AWS Blog

New – Usage Plans for Amazon API Gateway

We introduced the Amazon API Gateway last year in order to allow developers to build backend web services for mobile, web, enterprise, and IoT applications (read Amazon API Gateway – Build and Run Scalable Application Backend to learn more). Since that time, AWS customers have built API implementations that run on AWS Lambda, Amazon Elastic Compute Cloud (EC2), and on servers running outside of AWS.

In many cases, our customers plan to create an ecosystem of partner developers building applications on top of their APIs. The API Gateway allows our customers to create API keys for each of their customers:

These keys identify each user of the API, and allow the API developer to control the set of services and service stages (environments such as test, beta, and production) that the key holder can access. Because the APIs often provide substantial business value, our customers have told us that they would like to build APIs, regulate access to them, and monetize them by charging based on usage.

New Usage Plans
In order to support this use case, we are introducing Usage Plans for API Gateway. This new feature allows developers to build and monetize APIs and to create ecosystems around them. You can create usage plans for different levels of access (Bronze, Silver, and Gold), different categories of users (Student, Individual, Professional, or Enterprise), and so forth. Plans are named and control the following aspects of access to an API:

  • Throttling – Overall request rate (average requests per second) and a burst capacity.
  • Quota – Number of requests that can be made per day, week, or month.
  • API / Stages – The API and API stages that can be accessed.

If you choose to make use of Usage Plans, each of your APIs must be associated with a plan. Fortunately, the API Gateway will be more than happy to create default plans and associate them with your APIs. You need only confirm that you want this to happen:

The default plans have no throttling and no quota, and will not change the behavior of the API.

Creating a Usage Plan
Let’s step through the process of creating a Usage Plan.  Open up the API Gateway Console, navigate to Usage Plans, and click on Create. Assign a name and a description, then set the Throttling and Quota options as desired:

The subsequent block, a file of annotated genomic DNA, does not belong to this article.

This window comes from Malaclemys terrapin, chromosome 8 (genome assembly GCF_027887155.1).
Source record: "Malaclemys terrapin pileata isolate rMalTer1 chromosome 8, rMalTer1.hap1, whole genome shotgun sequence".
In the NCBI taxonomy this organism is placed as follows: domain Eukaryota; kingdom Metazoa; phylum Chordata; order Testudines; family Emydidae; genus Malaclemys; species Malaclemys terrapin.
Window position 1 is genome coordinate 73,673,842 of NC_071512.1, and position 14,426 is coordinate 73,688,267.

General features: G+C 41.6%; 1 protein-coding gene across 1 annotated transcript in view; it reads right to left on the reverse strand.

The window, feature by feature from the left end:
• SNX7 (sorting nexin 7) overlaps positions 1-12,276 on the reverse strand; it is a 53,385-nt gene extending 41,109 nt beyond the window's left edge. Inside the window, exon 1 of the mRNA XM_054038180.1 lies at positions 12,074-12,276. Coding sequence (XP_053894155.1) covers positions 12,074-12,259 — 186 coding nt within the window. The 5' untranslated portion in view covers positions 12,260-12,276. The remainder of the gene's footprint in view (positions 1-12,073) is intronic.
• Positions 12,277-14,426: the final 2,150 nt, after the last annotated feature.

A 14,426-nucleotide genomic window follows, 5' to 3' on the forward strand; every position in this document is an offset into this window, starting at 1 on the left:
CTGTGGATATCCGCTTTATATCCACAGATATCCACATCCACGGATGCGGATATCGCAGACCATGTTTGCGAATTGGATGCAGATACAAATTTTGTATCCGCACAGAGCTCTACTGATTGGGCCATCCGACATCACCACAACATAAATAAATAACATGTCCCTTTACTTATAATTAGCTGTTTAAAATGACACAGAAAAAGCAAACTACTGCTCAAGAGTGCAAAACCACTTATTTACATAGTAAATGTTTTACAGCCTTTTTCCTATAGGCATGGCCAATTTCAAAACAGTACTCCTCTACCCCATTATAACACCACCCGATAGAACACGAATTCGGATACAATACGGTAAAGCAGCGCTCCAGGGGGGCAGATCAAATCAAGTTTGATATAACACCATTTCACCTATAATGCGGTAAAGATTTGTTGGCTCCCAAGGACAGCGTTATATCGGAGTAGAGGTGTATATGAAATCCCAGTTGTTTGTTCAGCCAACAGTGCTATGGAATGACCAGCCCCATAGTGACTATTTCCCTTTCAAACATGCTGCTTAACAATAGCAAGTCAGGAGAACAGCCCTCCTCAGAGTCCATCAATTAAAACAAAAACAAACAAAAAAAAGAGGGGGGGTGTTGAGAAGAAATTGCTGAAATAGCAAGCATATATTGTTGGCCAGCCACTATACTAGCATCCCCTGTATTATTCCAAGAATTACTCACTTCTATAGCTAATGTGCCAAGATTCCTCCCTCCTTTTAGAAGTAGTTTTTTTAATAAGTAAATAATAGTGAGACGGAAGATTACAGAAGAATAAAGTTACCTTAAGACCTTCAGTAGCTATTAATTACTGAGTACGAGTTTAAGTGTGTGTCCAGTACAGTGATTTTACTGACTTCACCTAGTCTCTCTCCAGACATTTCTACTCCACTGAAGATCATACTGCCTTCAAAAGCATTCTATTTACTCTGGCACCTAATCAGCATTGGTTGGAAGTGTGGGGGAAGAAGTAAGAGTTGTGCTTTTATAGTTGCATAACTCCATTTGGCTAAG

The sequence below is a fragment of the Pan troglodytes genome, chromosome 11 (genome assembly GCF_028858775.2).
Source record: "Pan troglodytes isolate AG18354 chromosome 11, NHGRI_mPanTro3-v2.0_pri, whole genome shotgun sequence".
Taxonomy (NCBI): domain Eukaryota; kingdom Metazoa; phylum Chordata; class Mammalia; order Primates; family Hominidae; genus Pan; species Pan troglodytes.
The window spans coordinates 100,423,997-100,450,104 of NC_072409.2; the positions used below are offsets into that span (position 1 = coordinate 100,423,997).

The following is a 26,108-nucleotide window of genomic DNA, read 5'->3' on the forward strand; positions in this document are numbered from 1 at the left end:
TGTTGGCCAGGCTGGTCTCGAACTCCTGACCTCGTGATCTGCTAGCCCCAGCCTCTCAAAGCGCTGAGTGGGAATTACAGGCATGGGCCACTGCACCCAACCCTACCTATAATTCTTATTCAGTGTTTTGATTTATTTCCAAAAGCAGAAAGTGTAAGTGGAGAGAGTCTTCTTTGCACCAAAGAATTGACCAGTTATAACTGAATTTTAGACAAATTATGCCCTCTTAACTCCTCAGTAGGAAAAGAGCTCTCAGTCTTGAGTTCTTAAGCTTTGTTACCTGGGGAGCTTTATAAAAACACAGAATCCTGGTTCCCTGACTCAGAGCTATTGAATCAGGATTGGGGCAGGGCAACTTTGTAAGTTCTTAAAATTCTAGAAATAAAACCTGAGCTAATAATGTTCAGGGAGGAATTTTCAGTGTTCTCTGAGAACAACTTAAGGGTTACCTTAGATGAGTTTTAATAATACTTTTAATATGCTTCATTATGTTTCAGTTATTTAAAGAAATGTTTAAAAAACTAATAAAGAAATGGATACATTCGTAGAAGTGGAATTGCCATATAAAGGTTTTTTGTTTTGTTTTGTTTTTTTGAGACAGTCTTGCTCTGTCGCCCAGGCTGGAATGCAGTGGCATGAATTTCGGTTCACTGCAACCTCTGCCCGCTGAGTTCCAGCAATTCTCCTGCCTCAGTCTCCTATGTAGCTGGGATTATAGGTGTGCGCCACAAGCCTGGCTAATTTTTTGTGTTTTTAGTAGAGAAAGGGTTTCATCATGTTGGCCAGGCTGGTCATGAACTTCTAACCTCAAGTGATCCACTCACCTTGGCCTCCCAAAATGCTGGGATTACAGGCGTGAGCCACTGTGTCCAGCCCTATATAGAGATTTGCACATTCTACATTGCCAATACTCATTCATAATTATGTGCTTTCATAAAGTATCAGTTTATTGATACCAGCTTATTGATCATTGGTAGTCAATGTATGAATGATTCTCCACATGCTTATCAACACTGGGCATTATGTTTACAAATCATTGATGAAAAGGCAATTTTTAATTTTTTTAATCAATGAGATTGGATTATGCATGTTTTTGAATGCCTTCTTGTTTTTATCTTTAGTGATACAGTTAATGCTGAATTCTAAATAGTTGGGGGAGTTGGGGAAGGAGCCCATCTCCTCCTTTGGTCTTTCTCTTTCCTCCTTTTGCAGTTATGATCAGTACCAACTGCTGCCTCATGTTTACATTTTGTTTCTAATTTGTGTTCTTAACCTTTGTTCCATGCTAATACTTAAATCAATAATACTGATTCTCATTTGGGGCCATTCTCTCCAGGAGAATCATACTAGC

Throttling is implemented using a Token Bucket model.  The bucket is large enough to hold the number of tokens denoted by the Burst value, and gains new tokens at the specified Rate. Each API request removes one token from the bucket. Using a Token Bucket allows you to have APIs that support a steady stream of requests with the capability to accommodate the occasional burst. You can use/think of throttling in two different ways. From the business side, it allows you to use a Usage Plan to control how many requests each of your customers can make. From the technical side, it allows you to insulate the services that are used to implement the APIs from excessive requests. This is especially important if those services are implemented outside of AWS and cannot scale to meet demand.

Click on Next, and then select the API and API Stages that can be accessed via the Usage Plan:

Click on Next to create the plan, and then add some API Keys to it You can add existing keys or create new ones:

If you are planning to attach the usage plan to an existing API Key, you must first remove the default plan from the key because the key cannot reference multiple plans that refer to the same stage. You can do this by opening up the API Keys in a second browser tab and clicking on the “x” to the right of the default plan:

Now (on the tab where you are adding the API Keys to the plan), select one or more API Keys (representing subscribers to the API), and click on Done:

As soon as your users (subscribers) start to make calls to the APIs using their API Keys, their usage will be throttled and limited as specified in the plan. You can view their usage at any time by clicking on Usage:

Quotas are applied and respected in real time. Usage data can be up to 30 minutes behind.

You can download usage data for the plan by clicking on Export Usage Data:

You can then process and analyze the data as desired. For example, you could bill your subscribers on a per-call basis.

If one of your subscribers is making exceptionally good use of your API and is getting close to their quota for the period, you can grant a usage extension to them without changing the Usage Plan. Simply click on Extension and enter the number of requests that they are permitted to make for the remainder of the period:

Using Usage Plans
As I mentioned earlier, you can use Usage Plans to bill for usage and to create an ecosystem around your APIs.

You can control and police access, and you can selective grant special access to individual subscribers as needed. For example, you can create API Keys and Usage Plans that allow access to specific API stages. Most of your subscribers will need access to your production stage; a few will need access to your development or beta testing stages.

Before I wrap up, I should point out that the API Keys are for identification, not for authentication. The keys are not used to sign requests, and should not be used as a security mechanism (this is a perfect use case for Cognito Your User Pools).

Available Now
This feature is available now and you can start using it today.

Jeff;